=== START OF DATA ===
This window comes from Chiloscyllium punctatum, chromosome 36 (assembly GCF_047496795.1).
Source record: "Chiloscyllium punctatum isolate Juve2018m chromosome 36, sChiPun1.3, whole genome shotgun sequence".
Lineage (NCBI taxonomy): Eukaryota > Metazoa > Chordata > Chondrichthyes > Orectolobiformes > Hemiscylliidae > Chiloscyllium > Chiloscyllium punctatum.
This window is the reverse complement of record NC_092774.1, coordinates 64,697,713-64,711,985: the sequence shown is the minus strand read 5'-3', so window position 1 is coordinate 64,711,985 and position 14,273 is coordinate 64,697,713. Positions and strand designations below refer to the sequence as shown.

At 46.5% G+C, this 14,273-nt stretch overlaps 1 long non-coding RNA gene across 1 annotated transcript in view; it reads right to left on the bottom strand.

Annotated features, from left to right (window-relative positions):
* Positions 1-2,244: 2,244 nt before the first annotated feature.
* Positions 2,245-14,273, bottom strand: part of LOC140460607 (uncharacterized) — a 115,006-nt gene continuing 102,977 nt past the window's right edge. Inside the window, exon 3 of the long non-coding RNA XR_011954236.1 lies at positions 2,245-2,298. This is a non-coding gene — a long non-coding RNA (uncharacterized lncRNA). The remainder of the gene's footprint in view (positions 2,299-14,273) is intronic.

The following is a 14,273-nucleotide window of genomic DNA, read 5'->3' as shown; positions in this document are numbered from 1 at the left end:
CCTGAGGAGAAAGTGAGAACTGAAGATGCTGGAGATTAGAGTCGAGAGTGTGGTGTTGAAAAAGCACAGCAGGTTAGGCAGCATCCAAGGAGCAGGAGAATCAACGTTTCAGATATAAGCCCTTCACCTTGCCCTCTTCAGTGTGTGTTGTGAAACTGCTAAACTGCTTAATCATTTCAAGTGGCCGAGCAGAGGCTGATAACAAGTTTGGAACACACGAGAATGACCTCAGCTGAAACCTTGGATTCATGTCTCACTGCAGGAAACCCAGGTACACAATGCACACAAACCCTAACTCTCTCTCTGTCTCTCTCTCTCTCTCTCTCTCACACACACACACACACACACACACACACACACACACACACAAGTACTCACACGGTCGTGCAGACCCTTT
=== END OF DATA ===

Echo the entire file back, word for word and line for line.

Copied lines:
This window comes from Chiloscyllium punctatum, chromosome 36 (assembly GCF_047496795.1).
Source record: "Chiloscyllium punctatum isolate Juve2018m chromosome 36, sChiPun1.3, whole genome shotgun sequence".
Lineage (NCBI taxonomy): Eukaryota > Metazoa > Chordata > Chondrichthyes > Orectolobiformes > Hemiscylliidae > Chiloscyllium > Chiloscyllium punctatum.
This window is the reverse complement of record NC_092774.1, coordinates 64,697,713-64,711,985: the sequence shown is the minus strand read 5'-3', so window position 1 is coordinate 64,711,985 and position 14,273 is coordinate 64,697,713. Positions and strand designations below refer to the sequence as shown.

At 46.5% G+C, this 14,273-nt stretch overlaps 1 long non-coding RNA gene across 1 annotated transcript in view; it reads right to left on the bottom strand.

Annotated features, from left to right (window-relative positions):
* Positions 1-2,244: 2,244 nt before the first annotated feature.
* Positions 2,245-14,273, bottom strand: part of LOC140460607 (uncharacterized) — a 115,006-nt gene continuing 102,977 nt past the window's right edge. Inside the window, exon 3 of the long non-coding RNA XR_011954236.1 lies at positions 2,245-2,298. This is a non-coding gene — a long non-coding RNA (uncharacterized lncRNA). The remainder of the gene's footprint in view (positions 2,299-14,273) is intronic.

The following is a 14,273-nucleotide window of genomic DNA, read 5'->3' as shown; positions in this document are numbered from 1 at the left end:
CCTGAGGAGAAAGTGAGAACTGAAGATGCTGGAGATTAGAGTCGAGAGTGTGGTGTTGAAAAAGCACAGCAGGTTAGGCAGCATCCAAGGAGCAGGAGAATCAACGTTTCAGATATAAGCCCTTCACCTTGCCCTCTTCAGTGTGTGTTGTGAAACTGCTAAACTGCTTAATCATTTCAAGTGGCCGAGCAGAGGCTGATAACAAGTTTGGAACACACGAGAATGACCTCAGCTGAAACCTTGGATTCATGTCTCACTGCAGGAAACCCAGGTACACAATGCACACAAACCCTAACTCTCTCTCTGTCTCTCTCTCTCTCTCTCTCTCACACACACACACACACACACACACACACACACACACACACAAGTACTCACACGGTCGTGCAGACCCTTT